When Nick Broomfield, award-winning British film-maker and co-director of Whitney: Can I Be Me, lands in Auckland for the opening of Doc Edge International Film Festival on May 24, don't ask him why he made this film.

"I can't remember" he laughs. That's what immersing yourself in production of a film for two years does to you. Particularly when it involves one of the greatest voices of all time, Bobby Brown and his groundbreaking trousers, and scandal upon scandal.

What veteran documentary maker Broomfield does know is that his impressions of Whitney Houston are very different now from when he started the biopic.

"All I knew about her was she was a really successful crossover artist who paved the way for the other singers, she died under such terrible circumstances having been such a beautiful, talented singer, and there were a lot of questions," he says.

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"What I found most moving was her humour and generosity to other people. So different from the kind of Clive Davis version of Whitney Houston."

Arista Record's Clive Davis signed 19-year-old Houston in 1983, and deliberately created an artist aimed at white, pop-music loving America. Her rise was nothing less than meteoric, and she still has the record for the most consecutive number one singles in the US - beating, among many others, The Beatles.

Houston was immensely proud of her success but unable to handle the fame that came with it, which reached its peak when she co-starred with Kevin Costner in The Bodyguard.

Whitney: Can I Be Me isn't just a biopic. It focuses on the turning points in Houston's life that led to her death in 2012. There are revelations that will raise a headline or two, but the film, surprisingly for this often provocative director, is a respectful and dignified attempt to readdress our perspective of a pop icon.

A young Whitney Houston in 'Can I Be Me' and in 'True Hollywood'. Photo / Supplied
A young Whitney Houston in 'Can I Be Me' and in 'True Hollywood'. Photo / Supplied

"So many of the programmes I watched on her were so judgmental and so harsh. We looked at a lot of those David Letterman talk shows, which really mocked and humiliated her, and of course we talked to a lot of her friends who said how personally she took all this," says Broomfield.

Broomfield fans will know that he often injects himself into the story on screen like he did inWhitney Houston was unable to handle the fame that came with her success (top); a young Houston in Can I Be Me and in True Hollywood Story : Whitney Houston and Bobby Brown.

Sarah Palin: You Betcha! This time he's missing.

It was the right decision. "In some of the earlier cuts there was some stuff with me in it, but this is such a strong story about a great artist with such a complicated life that we really needed all that time to concentrate on her, and the kind of normal making-of-story that I sometimes have included just didn't feel relevant in this particular situation."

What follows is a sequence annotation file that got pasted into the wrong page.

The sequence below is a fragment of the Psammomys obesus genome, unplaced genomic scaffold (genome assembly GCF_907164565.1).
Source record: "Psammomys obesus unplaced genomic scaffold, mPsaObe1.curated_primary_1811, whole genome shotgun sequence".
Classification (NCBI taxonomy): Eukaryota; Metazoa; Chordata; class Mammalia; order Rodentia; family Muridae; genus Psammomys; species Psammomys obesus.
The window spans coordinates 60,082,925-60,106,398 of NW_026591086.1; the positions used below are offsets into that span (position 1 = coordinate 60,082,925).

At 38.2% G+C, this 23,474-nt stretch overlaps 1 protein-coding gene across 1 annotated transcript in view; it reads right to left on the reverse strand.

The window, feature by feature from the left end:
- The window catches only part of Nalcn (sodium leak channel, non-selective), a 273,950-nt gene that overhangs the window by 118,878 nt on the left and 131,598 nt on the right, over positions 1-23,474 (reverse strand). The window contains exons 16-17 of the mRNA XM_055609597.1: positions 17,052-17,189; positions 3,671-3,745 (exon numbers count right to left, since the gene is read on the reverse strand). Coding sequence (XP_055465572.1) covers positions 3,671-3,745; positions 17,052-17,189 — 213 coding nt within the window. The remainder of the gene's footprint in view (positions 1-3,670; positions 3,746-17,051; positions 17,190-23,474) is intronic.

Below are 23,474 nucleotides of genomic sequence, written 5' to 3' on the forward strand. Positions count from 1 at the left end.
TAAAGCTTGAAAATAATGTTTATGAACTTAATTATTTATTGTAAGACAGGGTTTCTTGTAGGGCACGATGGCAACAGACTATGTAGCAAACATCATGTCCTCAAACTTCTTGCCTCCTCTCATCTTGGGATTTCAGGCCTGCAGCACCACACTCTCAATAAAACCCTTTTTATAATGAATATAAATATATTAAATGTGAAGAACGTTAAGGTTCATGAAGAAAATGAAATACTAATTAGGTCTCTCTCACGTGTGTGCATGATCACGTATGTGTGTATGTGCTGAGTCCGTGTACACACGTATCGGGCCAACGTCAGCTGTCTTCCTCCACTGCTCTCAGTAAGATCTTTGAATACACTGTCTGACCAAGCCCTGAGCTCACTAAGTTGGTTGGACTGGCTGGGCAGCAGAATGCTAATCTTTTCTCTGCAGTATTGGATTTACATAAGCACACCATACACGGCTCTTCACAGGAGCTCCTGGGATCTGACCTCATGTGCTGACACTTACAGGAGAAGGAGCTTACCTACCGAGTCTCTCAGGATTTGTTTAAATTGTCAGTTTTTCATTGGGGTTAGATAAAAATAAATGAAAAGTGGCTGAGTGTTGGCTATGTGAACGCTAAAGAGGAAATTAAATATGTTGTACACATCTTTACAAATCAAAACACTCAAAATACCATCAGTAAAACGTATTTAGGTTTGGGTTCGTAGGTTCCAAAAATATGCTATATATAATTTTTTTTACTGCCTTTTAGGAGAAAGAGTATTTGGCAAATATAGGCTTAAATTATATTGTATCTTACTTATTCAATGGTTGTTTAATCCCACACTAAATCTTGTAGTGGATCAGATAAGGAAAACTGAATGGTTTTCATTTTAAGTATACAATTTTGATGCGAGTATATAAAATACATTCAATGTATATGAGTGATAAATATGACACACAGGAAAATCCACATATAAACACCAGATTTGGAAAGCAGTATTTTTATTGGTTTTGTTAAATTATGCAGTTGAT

The other reason Broomfield removed himself was the never-before-seen footage he secured from Austrian film-maker Rudi Dolezal, who filmed Houston's last successful European tour in 1999.

Co-director Dolezal's concert footage is fabulous and the behind-the-scenes footage gives the film its intimate tone. "I hadn't seen anything particularly revealing about her in all the footage I'd looked at, she was so tightly controlled I think, and there was nothing about, for example, her relationship with Robyn Crawford," says Broomfield.

As well as shedding light on her relationship with Crawford -- her friend, creative director and, according to those close to Whitney interviewed in the film, lover -- we see a happy Houston having fun with her husband, Bobby Brown. Often painted as the evil drug enabler, Broomfield saw something different.

"All the close friends, anyone that was around them would say that they were madly in love with each other. Maybe in a dysfunctional way, but completely in love and very similar, they shared a lot of the same humour."

It's amazing that Dolezal's footage hasn't surfaced before now, and it almost didn't get seen in this film either as Houston's Estate tried to stop the release at the Tribeca Film Festival last month. "We didn't know until two hours before the premiere that Tribeca was actually going to let the screening happen."

Now it has been released and well received, Broomfield admits he was surprised at the impact it had on him and editor Marc Hoeferlin, who both "somewhat fell in love with her in the making of this film".

The only other film he'd made, he says, that had him "so upset" was Aileen (Aileen Wuornos: The Selling of a Serial Killer). But with Whitney, it was different."We'd end up really choked up in the editing room, just looking at what happened to such a wonderful person."

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